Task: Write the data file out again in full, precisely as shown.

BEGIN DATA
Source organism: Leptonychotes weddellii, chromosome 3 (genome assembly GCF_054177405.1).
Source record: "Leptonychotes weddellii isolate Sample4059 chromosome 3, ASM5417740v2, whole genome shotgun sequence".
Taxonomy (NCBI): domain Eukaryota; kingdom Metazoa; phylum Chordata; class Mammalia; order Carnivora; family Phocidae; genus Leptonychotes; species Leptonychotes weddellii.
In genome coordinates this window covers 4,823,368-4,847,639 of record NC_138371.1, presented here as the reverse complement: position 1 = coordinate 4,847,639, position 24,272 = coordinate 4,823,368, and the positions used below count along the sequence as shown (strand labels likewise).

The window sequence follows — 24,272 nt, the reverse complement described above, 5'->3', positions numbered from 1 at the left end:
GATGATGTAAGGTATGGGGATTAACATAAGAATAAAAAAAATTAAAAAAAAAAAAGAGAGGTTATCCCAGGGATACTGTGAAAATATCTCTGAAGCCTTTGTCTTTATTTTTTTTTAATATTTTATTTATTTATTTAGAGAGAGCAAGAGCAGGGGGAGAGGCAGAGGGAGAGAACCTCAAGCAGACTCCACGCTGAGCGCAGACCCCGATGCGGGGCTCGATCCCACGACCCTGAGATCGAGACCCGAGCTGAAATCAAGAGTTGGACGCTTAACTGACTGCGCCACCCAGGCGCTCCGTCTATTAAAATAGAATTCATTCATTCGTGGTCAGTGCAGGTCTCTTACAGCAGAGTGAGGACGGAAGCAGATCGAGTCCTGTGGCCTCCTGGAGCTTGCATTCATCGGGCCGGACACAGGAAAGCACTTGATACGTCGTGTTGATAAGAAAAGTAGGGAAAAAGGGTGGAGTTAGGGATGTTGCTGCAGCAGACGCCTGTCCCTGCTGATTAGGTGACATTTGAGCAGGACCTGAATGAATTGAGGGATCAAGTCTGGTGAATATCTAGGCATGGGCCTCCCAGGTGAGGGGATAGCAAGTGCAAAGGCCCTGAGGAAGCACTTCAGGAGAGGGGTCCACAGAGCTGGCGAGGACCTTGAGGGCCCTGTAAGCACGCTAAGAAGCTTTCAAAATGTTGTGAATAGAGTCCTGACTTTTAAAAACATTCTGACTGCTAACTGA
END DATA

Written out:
Source organism: Leptonychotes weddellii, chromosome 3 (genome assembly GCF_054177405.1).
Source record: "Leptonychotes weddellii isolate Sample4059 chromosome 3, ASM5417740v2, whole genome shotgun sequence".
Taxonomy (NCBI): domain Eukaryota; kingdom Metazoa; phylum Chordata; class Mammalia; order Carnivora; family Phocidae; genus Leptonychotes; species Leptonychotes weddellii.
In genome coordinates this window covers 4,823,368-4,847,639 of record NC_138371.1, presented here as the reverse complement: position 1 = coordinate 4,847,639, position 24,272 = coordinate 4,823,368, and the positions used below count along the sequence as shown (strand labels likewise).

The window sequence follows — 24,272 nt, the reverse complement described above, 5'->3', positions numbered from 1 at the left end:
GATGATGTAAGGTATGGGGATTAACATAAGAATAAAAAAAATTAAAAAAAAAAAAGAGAGGTTATCCCAGGGATACTGTGAAAATATCTCTGAAGCCTTTGTCTTTATTTTTTTTTAATATTTTATTTATTTATTTAGAGAGAGCAAGAGCAGGGGGAGAGGCAGAGGGAGAGAACCTCAAGCAGACTCCACGCTGAGCGCAGACCCCGATGCGGGGCTCGATCCCACGACCCTGAGATCGAGACCCGAGCTGAAATCAAGAGTTGGACGCTTAACTGACTGCGCCACCCAGGCGCTCCGTCTATTAAAATAGAATTCATTCATTCGTGGTCAGTGCAGGTCTCTTACAGCAGAGTGAGGACGGAAGCAGATCGAGTCCTGTGGCCTCCTGGAGCTTGCATTCATCGGGCCGGACACAGGAAAGCACTTGATACGTCGTGTTGATAAGAAAAGTAGGGAAAAAGGGTGGAGTTAGGGATGTTGCTGCAGCAGACGCCTGTCCCTGCTGATTAGGTGACATTTGAGCAGGACCTGAATGAATTGAGGGATCAAGTCTGGTGAATATCTAGGCATGGGCCTCCCAGGTGAGGGGATAGCAAGTGCAAAGGCCCTGAGGAAGCACTTCAGGAGAGGGGTCCACAGAGCTGGCGAGGACCTTGAGGGCCCTGTAAGCACGCTAAGAAGCTTTCAAAATGTTGTGAATAGAGTCCTGACTTTTAAAAACATTCTGACTGCTAACTGA